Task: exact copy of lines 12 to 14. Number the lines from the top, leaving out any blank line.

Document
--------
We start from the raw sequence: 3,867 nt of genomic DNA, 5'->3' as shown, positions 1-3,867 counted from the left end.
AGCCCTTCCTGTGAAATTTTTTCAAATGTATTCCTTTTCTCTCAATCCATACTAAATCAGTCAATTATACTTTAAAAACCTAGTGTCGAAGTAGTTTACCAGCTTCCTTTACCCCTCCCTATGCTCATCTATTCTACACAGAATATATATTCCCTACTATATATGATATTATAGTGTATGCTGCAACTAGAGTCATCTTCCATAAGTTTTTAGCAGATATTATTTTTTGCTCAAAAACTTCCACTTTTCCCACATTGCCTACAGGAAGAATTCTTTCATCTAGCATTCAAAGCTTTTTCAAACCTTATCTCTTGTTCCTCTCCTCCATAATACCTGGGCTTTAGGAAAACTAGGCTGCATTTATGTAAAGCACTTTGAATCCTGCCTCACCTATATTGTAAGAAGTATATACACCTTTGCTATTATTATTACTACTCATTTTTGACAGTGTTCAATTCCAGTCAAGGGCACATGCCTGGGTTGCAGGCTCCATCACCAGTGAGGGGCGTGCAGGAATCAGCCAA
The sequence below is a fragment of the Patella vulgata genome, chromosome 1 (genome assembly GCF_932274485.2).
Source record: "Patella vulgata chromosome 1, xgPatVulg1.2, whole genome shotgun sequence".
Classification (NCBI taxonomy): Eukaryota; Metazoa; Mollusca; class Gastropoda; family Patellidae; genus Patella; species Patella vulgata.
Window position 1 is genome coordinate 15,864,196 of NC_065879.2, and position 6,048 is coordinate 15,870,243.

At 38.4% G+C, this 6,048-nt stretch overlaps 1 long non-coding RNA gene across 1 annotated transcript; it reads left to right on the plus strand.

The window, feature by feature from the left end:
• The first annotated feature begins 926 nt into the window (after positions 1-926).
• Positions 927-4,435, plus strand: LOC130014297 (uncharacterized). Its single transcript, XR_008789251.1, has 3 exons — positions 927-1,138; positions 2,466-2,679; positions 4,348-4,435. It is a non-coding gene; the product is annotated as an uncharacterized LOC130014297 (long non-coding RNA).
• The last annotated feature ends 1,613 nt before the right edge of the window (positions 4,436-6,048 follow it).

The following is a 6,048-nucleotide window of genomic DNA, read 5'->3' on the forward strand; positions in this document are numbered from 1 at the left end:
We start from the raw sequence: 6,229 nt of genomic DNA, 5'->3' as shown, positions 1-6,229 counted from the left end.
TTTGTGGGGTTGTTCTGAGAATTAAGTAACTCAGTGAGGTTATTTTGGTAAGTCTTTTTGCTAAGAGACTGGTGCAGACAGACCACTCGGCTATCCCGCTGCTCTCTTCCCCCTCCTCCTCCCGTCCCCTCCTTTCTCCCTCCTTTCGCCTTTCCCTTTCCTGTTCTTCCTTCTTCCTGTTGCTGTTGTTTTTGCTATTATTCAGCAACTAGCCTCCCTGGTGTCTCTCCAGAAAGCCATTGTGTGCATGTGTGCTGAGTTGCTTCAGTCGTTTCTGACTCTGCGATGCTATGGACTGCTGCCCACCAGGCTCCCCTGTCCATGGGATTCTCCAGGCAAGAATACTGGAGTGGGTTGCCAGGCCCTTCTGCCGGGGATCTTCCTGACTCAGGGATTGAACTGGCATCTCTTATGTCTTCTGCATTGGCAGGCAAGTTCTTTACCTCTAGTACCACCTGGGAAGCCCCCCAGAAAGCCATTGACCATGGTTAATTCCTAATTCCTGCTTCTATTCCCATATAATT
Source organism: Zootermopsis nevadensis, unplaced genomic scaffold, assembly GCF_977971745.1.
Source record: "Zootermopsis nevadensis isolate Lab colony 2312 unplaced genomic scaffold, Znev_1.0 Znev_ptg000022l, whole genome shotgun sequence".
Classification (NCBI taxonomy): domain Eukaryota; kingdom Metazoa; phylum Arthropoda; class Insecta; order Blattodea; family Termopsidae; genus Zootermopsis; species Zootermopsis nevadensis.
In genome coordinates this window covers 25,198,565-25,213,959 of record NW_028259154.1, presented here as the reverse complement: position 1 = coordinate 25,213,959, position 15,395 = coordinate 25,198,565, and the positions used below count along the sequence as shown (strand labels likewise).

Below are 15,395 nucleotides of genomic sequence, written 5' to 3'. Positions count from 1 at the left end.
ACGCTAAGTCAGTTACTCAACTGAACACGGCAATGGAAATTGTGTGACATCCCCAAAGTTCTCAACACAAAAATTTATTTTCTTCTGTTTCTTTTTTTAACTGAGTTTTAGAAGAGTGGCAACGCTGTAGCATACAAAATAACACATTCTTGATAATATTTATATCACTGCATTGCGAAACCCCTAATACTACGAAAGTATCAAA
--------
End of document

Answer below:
The following is a 6,048-nucleotide window of genomic DNA, read 5'->3' on the forward strand; positions in this document are numbered from 1 at the left end:
We start from the raw sequence: 6,229 nt of genomic DNA, 5'->3' as shown, positions 1-6,229 counted from the left end.
TTTGTGGGGTTGTTCTGAGAATTAAGTAACTCAGTGAGGTTATTTTGGTAAGTCTTTTTGCTAAGAGACTGGTGCAGACAGACCACTCGGCTATCCCGCTGCTCTCTTCCCCCTCCTCCTCCCGTCCCCTCCTTTCTCCCTCCTTTCGCCTTTCCCTTTCCTGTTCTTCCTTCTTCCTGTTGCTGTTGTTTTTGCTATTATTCAGCAACTAGCCTCCCTGGTGTCTCTCCAGAAAGCCATTGTGTGCATGTGTGCTGAGTTGCTTCAGTCGTTTCTGACTCTGCGATGCTATGGACTGCTGCCCACCAGGCTCCCCTGTCCATGGGATTCTCCAGGCAAGAATACTGGAGTGGGTTGCCAGGCCCTTCTGCCGGGGATCTTCCTGACTCAGGGATTGAACTGGCATCTCTTATGTCTTCTGCATTGGCAGGCAAGTTCTTTACCTCTAGTACCACCTGGGAAGCCCCCCAGAAAGCCATTGACCATGGTTAATTCCTAATTCCTGCTTCTATTCCCATATAATT